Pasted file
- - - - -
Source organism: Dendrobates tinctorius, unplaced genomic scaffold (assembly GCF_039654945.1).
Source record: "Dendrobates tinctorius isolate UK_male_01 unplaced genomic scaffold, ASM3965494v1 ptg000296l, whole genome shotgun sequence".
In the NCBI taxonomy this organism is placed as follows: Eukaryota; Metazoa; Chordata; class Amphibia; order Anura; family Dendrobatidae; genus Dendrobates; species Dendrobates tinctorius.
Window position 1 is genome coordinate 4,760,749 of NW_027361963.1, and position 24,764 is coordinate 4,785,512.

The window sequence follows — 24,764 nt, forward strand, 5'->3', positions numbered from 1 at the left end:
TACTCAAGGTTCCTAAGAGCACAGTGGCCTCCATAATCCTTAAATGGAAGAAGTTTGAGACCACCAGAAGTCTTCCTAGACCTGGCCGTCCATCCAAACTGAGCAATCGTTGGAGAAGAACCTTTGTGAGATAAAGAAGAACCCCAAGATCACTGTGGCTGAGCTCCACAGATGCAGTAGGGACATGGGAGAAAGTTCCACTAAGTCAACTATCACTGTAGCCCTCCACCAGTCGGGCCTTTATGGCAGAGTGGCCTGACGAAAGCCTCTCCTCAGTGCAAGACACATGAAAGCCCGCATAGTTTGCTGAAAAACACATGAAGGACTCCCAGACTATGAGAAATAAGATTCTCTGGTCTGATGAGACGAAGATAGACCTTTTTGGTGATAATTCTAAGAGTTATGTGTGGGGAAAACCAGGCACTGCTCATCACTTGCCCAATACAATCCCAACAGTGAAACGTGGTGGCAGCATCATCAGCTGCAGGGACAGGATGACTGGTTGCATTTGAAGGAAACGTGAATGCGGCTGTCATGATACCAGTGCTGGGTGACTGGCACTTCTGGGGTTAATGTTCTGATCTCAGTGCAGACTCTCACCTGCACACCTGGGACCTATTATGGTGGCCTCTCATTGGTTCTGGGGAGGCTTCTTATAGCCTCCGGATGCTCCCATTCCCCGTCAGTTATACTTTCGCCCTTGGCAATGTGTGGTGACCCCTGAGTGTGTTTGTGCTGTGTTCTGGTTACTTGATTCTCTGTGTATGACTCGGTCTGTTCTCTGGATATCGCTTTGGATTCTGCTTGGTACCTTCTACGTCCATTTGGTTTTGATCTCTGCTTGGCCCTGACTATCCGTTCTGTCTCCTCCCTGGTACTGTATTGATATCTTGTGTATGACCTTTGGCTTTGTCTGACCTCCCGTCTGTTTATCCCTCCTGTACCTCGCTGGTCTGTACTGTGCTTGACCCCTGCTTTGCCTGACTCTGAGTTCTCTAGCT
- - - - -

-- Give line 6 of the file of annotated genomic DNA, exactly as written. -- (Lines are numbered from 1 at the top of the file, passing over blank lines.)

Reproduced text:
TACTCAAGGTTCCTAAGAGCACAGTGGCCTCCATAATCCTTAAATGGAAGAAGTTTGAGACCACCAGAAGTCTTCCTAGACCTGGCCGTCCATCCAAACTGAGCAATCGTTGGAGAAGAACCTTTGTGAGATAAAGAAGAACCCCAAGATCACTGTGGCTGAGCTCCACAGATGCAGTAGGGACATGGGAGAAAGTTCCACTAAGTCAACTATCACTGTAGCCCTCCACCAGTCGGGCCTTTATGGCAGAGTGGCCTGACGAAAGCCTCTCCTCAGTGCAAGACACATGAAAGCCCGCATAGTTTGCTGAAAAACACATGAAGGACTCCCAGACTATGAGAAATAAGATTCTCTGGTCTGATGAGACGAAGATAGACCTTTTTGGTGATAATTCTAAGAGTTATGTGTGGGGAAAACCAGGCACTGCTCATCACTTGCCCAATACAATCCCAACAGTGAAACGTGGTGGCAGCATCATCAGCTGCAGGGACAGGATGACTGGTTGCATTTGAAGGAAACGTGAATGCGGCTGTCATGATACCAGTGCTGGGTGACTGGCACTTCTGGGGTTAATGTTCTGATCTCAGTGCAGACTCTCACCTGCACACCTGGGACCTATTATGGTGGCCTCTCATTGGTTCTGGGGAGGCTTCTTATAGCCTCCGGATGCTCCCATTCCCCGTCAGTTATACTTTCGCCCTTGGCAATGTGTGGTGACCCCTGAGTGTGTTTGTGCTGTGTTCTGGTTACTTGATTCTCTGTGTATGACTCGGTCTGTTCTCTGGATATCGCTTTGGATTCTGCTTGGTACCTTCTACGTCCATTTGGTTTTGATCTCTGCTTGGCCCTGACTATCCGTTCTGTCTCCTCCCTGGTACTGTATTGATATCTTGTGTATGACCTTTGGCTTTGTCTGACCTCCCGTCTGTTTATCCCTCCTGTACCTCGCTGGTCTGTACTGTGCTTGACCCCTGCTTTGCCTGACTCTGAGTTCTCTAGCT